Yesterday, Congress’s Joint Economic Committee produced a report finding that the “hidden” economic costs of the Iraq and Afghanistan wars totaled approximately $1.5 trillion, costing the average U.S. family of four more than $20,000. (View the full report here.) The total includes higher oil prices, the expense of treating wounded veterans, and interest payments on the money borrowed to pay for the wars.
While acknowledging that she hadn’t “seen the report,” White House Press Secretary Dana Perino nevertheless derided it yesterday as “an attempt to muddy the waters.” Today, Office of Management and Budget chief Jim Nussle added his own attack on the report:
Office of Management and Budget director Jim Nussle blasted a congressional report that pegged the cost of fighting in Iraq and Afghanistan at $1.6 trillion through next year, saying the study by the Joint Economic Committee was “clearly partisan.”
Stephen Colbert once remarked, “Reality has a well-known liberal bias.” Colbert was joking; Nussle is not. Responding to Nussle’s comments, Israel Klein — a spokesman for the Joint Economic Committee — told ThinkProgress:
Unfortunately for the White House, reality is not partisan. The Bush administration has now requested a total of over $800 billion for the direct costs of the wars in Iraq and Afghanistan. Borrowing this money has resulted in an additional $60 billion in interest on war-related debt so far, with decades of future payments to come. The non-partisan Congressional Budget Office has estimated that even if troop levels in Iraq and Afghanistan are reduced by more than half over the next five years, total Federal expenditures for the two wars and interest on war-related debt will total $2.4 trillion.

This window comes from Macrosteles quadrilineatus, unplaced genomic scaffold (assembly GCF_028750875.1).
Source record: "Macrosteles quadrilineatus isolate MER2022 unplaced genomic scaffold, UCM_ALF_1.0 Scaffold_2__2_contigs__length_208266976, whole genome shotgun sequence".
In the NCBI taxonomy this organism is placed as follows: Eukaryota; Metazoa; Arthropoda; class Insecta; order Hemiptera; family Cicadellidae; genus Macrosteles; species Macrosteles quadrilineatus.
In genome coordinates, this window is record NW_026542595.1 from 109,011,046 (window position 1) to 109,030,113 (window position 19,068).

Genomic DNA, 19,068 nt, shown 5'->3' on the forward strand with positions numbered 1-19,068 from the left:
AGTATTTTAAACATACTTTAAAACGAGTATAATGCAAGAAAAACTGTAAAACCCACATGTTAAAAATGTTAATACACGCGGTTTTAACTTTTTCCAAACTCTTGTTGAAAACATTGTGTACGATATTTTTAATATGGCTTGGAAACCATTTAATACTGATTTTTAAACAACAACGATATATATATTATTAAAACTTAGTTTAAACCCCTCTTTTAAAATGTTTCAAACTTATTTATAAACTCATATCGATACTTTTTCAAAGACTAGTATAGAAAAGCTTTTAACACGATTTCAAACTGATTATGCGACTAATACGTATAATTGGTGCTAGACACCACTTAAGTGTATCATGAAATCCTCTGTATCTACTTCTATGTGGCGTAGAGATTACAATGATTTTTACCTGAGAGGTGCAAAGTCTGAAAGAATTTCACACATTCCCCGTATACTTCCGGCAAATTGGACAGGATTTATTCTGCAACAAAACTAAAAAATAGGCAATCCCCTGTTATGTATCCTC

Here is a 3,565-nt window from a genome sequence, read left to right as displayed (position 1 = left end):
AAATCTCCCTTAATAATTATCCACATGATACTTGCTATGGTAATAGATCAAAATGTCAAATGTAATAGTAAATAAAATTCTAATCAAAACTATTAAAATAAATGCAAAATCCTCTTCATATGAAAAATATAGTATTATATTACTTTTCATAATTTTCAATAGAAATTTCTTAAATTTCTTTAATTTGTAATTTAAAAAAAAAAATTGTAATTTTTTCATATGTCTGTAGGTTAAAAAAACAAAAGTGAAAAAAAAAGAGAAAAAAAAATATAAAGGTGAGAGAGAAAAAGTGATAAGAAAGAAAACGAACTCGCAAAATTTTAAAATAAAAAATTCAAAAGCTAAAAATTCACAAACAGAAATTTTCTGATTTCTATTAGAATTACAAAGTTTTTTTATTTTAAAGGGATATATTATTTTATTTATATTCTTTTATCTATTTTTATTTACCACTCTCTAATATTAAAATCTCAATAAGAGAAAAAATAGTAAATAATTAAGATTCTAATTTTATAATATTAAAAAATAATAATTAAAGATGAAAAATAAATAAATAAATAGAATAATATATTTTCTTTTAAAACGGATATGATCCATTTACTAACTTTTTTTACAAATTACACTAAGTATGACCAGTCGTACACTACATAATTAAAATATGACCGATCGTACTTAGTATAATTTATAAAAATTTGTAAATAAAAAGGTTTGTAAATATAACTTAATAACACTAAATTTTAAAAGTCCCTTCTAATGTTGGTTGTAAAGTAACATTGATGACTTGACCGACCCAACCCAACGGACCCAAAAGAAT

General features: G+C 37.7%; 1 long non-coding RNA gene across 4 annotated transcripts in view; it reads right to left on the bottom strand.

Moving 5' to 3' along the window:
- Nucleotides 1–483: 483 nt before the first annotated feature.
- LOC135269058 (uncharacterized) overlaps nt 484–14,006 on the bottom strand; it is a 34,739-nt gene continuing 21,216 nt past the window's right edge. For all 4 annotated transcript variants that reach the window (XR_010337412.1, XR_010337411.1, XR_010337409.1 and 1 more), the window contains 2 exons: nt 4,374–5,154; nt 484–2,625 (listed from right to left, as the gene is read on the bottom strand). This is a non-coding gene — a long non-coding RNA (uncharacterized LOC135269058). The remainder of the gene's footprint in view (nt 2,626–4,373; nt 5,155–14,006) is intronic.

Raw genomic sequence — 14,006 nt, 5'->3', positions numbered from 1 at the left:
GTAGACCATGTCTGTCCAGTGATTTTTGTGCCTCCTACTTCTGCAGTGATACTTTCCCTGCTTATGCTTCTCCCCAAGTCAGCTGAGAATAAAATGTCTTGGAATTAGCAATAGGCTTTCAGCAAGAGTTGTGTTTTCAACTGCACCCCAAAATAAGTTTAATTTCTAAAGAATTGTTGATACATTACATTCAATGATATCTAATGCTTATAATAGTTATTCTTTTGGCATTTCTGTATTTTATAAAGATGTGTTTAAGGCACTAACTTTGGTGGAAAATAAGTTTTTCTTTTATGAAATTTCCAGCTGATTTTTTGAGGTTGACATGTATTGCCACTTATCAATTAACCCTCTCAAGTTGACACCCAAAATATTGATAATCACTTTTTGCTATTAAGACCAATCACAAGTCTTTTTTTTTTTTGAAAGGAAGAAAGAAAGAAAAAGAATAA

The total economic costs estimated by the JEC add a reasonable and conservative assessment of the additional non-budgetary costs created by the wars on to these figures. These costs were assessed using standard economic methods and widely accepted assumptions. We stand by our report, and welcome inquiries concerning our methodology and assumptions.
The same administration that has been so unwilling to call on Americans to make sacrifices for war is now frightened by the prospect of the public discovering why sacrifice was needed.
UPDATE: When the CBO revealed in October that the Iraq war costs could total $2 trillion, Perino said she’s “not worried about the number.”